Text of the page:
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How to Break Up with Your Service Provider

Have you ever tried to end a service contract only to be told your request is too late, as the contract you signed contained an automatic renewal provision?

Bruce Ovitz of New York had a contract with Bloomberg L.P. for the provision of real-time financial data. The Bloomberg contract was for two years with a two year automatic renewal provision. When Ovitz notified Bloomberg of his wish to terminate (after the cancellation time per the contract) he was told he could not cancel. Ovitz sued and one allegation was the failure to provide the notice required under NYS General Obligation Law 5-903.

A service provider is usually reluctant to have your relationship end. As a result, many service providers insert automatic renewal provisions in their service contracts. Some providers (and many consumers) are not aware of the existence of the New York State anti-automatic renewal provision statute. This statute has been in place for over fifty years. New York State General Obligation Law provides at §5-903 that the automatic renewals for the provision of services to “maintenance or repair to or for any real personal property” is only valid if the person receiving the service  receives notice of the renewal.  The notice must be provided no more than thirty, but at least fifteen days, prior to the termination date. This notice must be given personally to the recipient or sent by certified mail. The notice must point out the renewal provision in the contract.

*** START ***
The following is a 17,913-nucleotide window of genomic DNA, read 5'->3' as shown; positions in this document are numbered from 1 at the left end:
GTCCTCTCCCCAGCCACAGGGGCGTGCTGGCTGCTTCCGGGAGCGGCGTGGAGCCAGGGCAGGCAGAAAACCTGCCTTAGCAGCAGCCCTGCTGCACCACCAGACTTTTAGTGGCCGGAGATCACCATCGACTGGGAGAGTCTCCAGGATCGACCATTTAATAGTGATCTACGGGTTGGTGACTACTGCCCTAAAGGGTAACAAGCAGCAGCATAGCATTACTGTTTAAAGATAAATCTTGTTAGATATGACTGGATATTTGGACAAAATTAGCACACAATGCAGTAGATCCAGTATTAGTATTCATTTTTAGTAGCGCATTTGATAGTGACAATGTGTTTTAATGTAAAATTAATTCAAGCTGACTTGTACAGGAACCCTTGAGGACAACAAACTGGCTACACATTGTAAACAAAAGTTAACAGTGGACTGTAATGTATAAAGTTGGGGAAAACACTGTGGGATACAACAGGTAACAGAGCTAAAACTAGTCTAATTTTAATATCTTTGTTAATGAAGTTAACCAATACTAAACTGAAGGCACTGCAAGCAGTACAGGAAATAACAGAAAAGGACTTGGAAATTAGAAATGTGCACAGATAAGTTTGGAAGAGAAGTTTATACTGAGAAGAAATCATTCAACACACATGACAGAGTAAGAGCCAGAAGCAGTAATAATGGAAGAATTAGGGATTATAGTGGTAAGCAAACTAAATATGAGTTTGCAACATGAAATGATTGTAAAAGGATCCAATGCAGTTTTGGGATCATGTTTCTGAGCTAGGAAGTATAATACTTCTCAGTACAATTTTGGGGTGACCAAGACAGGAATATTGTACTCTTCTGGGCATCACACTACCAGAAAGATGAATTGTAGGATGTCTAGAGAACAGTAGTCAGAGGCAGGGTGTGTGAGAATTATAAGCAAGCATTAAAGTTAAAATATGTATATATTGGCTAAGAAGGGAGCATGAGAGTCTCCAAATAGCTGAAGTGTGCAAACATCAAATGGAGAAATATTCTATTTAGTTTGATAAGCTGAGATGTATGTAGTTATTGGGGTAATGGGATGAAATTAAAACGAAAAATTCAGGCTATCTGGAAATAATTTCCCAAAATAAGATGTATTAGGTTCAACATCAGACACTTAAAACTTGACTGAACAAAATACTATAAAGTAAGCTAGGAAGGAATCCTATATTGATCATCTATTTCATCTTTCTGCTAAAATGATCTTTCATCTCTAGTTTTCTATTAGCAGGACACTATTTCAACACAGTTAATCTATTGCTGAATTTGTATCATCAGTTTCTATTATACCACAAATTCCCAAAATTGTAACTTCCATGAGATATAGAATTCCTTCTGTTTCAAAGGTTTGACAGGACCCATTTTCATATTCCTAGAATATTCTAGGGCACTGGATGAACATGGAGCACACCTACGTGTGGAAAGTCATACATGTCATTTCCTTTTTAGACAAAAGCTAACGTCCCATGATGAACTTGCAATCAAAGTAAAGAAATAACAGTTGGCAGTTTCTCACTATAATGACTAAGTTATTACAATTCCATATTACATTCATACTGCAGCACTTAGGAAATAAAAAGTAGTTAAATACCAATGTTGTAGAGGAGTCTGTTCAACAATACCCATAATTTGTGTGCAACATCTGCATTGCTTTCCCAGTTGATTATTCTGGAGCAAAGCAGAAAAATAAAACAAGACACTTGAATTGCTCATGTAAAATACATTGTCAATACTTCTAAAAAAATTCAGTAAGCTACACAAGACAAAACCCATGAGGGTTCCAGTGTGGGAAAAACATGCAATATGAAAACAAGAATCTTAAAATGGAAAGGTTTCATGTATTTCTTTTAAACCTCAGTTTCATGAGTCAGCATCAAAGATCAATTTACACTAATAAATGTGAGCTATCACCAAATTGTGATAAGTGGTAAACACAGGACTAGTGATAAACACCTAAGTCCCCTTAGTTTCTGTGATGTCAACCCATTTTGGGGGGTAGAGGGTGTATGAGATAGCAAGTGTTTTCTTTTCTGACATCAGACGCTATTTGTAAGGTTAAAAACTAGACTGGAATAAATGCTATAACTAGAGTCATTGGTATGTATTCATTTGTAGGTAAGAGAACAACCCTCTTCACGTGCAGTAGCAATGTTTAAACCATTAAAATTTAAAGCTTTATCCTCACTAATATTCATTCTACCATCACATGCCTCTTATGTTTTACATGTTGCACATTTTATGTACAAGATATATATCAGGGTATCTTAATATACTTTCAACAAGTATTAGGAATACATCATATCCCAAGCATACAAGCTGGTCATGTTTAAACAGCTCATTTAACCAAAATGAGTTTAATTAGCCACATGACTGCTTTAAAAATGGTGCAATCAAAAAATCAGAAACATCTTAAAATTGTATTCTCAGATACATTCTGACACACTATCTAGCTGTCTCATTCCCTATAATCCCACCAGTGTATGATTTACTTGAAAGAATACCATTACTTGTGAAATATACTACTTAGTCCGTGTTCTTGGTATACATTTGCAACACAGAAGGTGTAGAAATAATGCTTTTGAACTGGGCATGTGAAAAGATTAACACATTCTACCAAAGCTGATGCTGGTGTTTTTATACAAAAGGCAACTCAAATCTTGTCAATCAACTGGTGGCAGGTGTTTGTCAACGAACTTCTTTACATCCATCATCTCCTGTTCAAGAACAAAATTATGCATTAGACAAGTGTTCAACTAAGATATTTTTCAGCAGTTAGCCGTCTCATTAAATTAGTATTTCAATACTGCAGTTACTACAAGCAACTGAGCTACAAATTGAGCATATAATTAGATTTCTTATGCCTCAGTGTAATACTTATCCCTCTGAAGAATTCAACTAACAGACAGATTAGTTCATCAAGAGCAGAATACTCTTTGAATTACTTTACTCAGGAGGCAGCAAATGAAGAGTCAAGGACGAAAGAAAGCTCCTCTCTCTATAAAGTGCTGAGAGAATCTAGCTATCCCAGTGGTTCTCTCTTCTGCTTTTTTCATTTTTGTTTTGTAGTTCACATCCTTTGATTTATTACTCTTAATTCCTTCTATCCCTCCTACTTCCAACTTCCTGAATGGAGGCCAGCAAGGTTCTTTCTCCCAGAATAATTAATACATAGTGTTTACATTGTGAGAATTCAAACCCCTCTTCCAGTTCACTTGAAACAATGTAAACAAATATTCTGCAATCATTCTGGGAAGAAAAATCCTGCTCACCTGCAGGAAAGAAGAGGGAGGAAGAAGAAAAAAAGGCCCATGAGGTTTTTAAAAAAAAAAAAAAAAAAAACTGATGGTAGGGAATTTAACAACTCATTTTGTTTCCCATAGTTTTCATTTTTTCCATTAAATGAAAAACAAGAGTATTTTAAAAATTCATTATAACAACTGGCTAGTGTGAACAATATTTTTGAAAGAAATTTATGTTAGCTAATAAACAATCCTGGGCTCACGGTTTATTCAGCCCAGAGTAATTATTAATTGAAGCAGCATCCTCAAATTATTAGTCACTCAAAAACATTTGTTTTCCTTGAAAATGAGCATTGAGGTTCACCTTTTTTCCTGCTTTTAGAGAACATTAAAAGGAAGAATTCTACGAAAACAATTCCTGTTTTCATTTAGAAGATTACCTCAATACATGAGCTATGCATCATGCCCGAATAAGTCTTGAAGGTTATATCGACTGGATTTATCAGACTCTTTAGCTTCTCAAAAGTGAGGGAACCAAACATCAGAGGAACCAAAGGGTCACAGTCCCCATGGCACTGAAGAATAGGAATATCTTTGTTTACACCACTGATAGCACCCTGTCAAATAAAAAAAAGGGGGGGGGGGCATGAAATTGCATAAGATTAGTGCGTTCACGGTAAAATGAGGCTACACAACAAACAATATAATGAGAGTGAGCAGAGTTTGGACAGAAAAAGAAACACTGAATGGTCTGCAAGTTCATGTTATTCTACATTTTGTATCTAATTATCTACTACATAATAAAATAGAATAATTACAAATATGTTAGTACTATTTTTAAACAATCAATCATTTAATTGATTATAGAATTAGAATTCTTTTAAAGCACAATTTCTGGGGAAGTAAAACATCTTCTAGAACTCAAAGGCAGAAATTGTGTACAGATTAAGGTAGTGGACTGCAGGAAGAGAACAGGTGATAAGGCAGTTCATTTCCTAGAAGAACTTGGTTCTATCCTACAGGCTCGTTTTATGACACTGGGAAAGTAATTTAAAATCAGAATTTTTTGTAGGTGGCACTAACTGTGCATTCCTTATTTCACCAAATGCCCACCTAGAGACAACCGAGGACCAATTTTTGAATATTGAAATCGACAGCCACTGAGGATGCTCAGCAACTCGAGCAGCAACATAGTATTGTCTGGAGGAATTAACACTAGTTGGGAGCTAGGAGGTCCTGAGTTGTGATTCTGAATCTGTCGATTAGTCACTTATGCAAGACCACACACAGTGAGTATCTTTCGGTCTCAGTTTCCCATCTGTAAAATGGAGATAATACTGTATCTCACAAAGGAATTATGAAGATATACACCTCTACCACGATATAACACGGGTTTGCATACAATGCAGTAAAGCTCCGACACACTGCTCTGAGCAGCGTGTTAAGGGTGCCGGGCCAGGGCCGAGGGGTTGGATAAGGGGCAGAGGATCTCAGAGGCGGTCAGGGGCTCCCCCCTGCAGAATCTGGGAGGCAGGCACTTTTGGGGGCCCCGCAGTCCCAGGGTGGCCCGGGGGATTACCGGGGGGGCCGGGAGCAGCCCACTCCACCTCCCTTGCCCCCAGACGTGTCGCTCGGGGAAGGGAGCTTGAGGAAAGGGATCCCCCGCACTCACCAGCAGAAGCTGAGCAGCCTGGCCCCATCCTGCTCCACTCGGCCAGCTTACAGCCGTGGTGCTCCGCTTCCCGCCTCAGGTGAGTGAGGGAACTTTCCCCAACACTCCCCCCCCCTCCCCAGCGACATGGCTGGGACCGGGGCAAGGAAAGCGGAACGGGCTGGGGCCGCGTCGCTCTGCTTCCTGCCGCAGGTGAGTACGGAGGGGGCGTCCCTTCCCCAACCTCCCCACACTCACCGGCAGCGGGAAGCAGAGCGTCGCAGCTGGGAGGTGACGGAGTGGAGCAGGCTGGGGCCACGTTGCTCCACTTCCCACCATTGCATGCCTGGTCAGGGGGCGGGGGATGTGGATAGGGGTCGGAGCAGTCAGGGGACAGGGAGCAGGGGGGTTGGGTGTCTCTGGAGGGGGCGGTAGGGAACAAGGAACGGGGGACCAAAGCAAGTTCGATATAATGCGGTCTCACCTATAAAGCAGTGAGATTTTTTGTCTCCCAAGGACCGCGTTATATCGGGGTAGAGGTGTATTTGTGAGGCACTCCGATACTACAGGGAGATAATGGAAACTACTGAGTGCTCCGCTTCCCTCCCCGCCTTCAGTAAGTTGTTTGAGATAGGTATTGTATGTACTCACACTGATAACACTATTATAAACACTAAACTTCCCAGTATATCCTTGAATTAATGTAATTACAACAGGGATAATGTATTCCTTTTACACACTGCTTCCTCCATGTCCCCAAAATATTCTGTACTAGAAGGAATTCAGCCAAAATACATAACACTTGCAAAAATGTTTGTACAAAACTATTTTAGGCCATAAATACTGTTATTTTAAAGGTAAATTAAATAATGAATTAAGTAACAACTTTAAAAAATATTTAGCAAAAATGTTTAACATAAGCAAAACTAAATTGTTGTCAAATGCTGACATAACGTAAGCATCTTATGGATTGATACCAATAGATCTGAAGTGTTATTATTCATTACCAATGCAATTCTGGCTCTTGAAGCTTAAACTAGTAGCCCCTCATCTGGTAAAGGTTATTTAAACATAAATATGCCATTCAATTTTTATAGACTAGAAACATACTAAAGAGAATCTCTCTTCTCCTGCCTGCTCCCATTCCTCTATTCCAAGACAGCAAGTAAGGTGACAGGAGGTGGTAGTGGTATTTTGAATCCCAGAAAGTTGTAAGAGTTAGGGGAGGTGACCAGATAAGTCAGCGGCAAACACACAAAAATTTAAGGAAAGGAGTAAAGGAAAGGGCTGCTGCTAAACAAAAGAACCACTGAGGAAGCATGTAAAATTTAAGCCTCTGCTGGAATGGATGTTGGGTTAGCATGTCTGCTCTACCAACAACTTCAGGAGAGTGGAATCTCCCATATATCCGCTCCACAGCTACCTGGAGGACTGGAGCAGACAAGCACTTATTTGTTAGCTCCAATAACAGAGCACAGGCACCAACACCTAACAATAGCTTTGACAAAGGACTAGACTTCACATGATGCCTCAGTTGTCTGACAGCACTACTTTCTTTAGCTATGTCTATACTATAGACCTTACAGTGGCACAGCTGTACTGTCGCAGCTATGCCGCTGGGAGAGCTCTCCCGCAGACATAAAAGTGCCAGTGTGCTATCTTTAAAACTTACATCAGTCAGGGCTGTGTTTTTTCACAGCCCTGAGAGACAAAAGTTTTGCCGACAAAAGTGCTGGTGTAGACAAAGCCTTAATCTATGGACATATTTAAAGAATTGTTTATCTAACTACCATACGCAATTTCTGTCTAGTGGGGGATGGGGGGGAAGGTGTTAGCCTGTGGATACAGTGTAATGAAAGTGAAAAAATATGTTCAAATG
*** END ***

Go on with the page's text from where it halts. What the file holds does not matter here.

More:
In the Bloomberg matter, it may seem surprising that such a large organization was not aware of the New York State statute against automatic renewals. Luckily for consumers the success of Bruce Orvitz in his suit against Bloomberg will help to remind companies of this statute.

If you find yourself unable to break up with your service provider, an analysis of this statute in relation to your contract and the notices provided if any under this contract on an annual basis should be considered.

TAGS: Business, Automatic Renewal, NYS General Obligation Law, Service Contract